Wait, see what happens and take things one step at a time. Otherwise you will spend all your time thinking about all this, what if this? what if that?
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Re: Staving off a potential eviction

Postby Longtimer » Wed Nov 22, 2017 7:25 pm

TenantNet wrote:You've got to stop speculating - everything you just asked is speculation. As soon as I answer something, you'll come up with another wrinkle, just slightly different.

Wait, see what happens and take things one step at a time. Otherwise you will spend all your time thinking about all this, what if this? what if that?

Hmm, that's a little unfair, I think. I just want to be prepared. I'm terrified of being evicted. If I had asked questions without researching and trying to understand the procedure beforehand, I'd probably be scolded for not doing research, right? So, this is part of my research.

The fact is that legal fees appeared on my account after I made payment plan arrangements with my landlord's office, but before they received my first payment. Now, the payment has been acknowledged and applied to my arrears. I haven't been served any papers yet.

My assumption based on the above is that whatever process they started that caused legal fees added to my account is no longer applicable. I think that the only thing I need worry about right now is my next installment payment.

I just wanted some opinion on whether or not my thinking was on the right track, as far as understanding the process. Whoever wants to answer is welcome to speculate along with me! :wink:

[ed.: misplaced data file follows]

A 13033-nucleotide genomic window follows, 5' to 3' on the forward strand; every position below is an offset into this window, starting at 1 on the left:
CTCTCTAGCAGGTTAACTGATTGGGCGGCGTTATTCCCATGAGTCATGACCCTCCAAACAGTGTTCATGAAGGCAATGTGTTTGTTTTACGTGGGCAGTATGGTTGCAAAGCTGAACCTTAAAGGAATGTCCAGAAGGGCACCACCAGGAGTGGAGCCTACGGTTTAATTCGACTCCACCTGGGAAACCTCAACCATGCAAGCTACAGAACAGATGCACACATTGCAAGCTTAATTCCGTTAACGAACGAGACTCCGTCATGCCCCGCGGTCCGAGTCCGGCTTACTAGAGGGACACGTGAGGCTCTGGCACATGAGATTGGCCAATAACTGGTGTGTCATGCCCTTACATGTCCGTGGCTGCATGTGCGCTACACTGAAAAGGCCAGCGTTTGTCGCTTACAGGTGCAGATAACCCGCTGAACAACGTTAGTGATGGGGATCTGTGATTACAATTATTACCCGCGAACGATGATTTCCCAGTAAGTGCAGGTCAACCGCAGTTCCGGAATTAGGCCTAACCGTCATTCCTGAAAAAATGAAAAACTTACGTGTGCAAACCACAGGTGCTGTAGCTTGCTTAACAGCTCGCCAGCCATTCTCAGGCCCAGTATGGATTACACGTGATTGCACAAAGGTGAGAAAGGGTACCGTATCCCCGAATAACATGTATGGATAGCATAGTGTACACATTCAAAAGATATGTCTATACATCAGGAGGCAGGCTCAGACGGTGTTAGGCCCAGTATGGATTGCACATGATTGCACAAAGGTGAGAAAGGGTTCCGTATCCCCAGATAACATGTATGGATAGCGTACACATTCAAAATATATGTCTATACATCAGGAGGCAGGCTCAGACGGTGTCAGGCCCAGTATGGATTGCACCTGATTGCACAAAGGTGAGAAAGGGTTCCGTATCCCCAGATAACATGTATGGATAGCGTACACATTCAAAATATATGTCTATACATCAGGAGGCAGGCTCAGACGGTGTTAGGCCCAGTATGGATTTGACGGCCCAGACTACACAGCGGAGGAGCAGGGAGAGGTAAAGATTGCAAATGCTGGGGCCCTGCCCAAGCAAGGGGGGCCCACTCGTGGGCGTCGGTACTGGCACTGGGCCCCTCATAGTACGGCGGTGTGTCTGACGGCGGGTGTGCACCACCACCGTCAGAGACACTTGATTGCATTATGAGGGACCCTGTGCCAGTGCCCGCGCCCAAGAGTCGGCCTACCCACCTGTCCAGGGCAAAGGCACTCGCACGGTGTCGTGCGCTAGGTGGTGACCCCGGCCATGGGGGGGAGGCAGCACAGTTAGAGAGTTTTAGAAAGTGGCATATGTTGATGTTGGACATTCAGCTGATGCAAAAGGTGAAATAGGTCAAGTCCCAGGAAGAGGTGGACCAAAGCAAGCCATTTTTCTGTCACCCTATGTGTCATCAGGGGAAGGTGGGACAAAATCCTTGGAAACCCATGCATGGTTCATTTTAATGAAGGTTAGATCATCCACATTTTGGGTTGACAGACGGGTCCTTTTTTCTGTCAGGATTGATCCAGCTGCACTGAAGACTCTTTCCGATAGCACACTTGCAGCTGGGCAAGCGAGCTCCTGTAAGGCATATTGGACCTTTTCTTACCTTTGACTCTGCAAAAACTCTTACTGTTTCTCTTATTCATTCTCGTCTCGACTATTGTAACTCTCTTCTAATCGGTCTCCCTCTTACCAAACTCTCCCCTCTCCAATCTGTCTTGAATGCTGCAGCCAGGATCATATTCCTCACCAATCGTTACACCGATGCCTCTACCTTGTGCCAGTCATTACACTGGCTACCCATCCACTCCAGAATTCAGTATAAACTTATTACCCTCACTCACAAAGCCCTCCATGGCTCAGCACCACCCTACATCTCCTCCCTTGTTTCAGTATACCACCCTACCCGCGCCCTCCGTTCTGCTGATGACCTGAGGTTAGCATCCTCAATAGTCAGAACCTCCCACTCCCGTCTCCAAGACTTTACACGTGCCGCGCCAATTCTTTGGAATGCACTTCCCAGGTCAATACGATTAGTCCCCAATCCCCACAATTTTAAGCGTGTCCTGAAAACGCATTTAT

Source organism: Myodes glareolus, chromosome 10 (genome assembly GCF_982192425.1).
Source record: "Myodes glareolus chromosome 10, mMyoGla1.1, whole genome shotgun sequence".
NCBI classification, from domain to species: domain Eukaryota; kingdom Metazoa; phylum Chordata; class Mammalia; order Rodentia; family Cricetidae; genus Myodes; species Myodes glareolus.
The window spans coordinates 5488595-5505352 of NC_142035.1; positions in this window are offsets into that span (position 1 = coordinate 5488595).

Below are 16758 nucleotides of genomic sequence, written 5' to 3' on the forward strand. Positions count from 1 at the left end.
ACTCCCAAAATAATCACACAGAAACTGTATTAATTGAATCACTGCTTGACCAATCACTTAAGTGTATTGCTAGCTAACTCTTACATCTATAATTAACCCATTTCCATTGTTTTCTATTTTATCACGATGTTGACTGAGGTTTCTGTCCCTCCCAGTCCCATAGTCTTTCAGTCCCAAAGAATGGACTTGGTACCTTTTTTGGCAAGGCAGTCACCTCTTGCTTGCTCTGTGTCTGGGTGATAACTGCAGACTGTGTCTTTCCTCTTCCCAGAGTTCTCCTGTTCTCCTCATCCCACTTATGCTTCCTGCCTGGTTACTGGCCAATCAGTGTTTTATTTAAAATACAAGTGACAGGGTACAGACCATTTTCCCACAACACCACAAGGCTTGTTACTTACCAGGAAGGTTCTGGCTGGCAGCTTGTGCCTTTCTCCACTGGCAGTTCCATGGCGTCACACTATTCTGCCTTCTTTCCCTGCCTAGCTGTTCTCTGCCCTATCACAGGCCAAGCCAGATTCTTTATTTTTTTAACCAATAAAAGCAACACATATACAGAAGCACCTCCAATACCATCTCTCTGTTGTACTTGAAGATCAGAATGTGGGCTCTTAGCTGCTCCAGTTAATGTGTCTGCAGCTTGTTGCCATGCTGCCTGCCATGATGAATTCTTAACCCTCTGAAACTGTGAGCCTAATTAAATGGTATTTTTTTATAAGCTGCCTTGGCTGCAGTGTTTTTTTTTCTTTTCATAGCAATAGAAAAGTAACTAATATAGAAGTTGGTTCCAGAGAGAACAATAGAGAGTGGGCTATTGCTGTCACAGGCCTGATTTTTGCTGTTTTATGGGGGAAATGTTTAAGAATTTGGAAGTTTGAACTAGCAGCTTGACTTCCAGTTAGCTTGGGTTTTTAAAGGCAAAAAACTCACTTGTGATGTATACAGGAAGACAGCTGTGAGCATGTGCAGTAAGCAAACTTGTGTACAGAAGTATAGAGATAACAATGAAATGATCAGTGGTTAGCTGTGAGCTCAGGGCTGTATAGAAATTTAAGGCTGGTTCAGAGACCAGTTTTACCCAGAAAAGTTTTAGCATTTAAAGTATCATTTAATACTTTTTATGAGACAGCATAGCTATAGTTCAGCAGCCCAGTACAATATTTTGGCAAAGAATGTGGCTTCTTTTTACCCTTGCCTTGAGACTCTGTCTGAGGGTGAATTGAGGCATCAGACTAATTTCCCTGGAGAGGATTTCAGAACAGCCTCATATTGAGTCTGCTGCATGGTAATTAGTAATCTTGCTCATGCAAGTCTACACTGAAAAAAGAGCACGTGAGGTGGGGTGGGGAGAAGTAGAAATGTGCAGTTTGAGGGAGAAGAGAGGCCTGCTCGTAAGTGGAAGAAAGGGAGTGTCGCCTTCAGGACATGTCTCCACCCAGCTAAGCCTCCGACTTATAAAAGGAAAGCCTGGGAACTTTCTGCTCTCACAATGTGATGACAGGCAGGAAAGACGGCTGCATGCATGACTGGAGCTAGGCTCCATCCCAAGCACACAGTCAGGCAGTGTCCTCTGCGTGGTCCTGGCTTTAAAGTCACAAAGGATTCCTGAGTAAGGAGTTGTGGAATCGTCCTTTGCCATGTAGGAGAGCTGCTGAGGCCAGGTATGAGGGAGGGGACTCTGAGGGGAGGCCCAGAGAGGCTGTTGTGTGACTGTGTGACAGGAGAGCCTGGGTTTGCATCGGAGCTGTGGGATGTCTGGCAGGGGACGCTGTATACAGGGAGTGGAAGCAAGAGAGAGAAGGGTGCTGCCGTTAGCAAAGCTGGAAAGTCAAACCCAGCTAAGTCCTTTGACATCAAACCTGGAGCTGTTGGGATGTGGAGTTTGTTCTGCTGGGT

I do have another question on procedure, not speculation. I am only trying to understand what can happen:
When a tenant is served with a 3-Day Notice, can they respond with a Motion to Dismiss? Or is a Motion to Dismiss only applicable if a Petition has been served, not a 3-Day Notice/rent demand?
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Re: Staving off a potential eviction

Postby TenantNet » Wed Nov 22, 2017 7:38 pm

You answered it - the only thing to worry about is the next payment. If an when anything else occurs, then you can deal with that. As we said before, legal fees can only be awarded by a court, and that is to the prevailing party in a court proceeding. You're not there yet. You can ignore the fees. Or you can tell the LL to suck it. They do this because they want to, and for no other reason.

A motion to dismiss is only applicable to court proceedings. A 3-day notice occurs before a proceeding is started.

With a 3 day notice, you can a) ignore it, b) pay it in full or partially - if it's a legal charge, or c) write the LL and argue with him/her.
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Re: Staving off a potential eviction

Postby Longtimer » Wed Nov 22, 2017 7:47 pm

Thank you for your very clear answer - it helps a lot.

BTW, I've always known that I don't have to pay legal fees. That wasn't a worry of mine at all. I only mentioned them because seeing them added to my account indicated to me that they had done something that they felt justified the fees. It signaled that some kind of procedure was afoot. Until I saw that my payment had been accepted, I was expecting a 3-Day Notice. Now, I'm not so worried.

Again, thank you.
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Re: Staving off a potential eviction

Postby TenantNet » Wed Nov 22, 2017 8:04 pm

You're reading all sorts of things into it. Don't do that. LLs are not rational.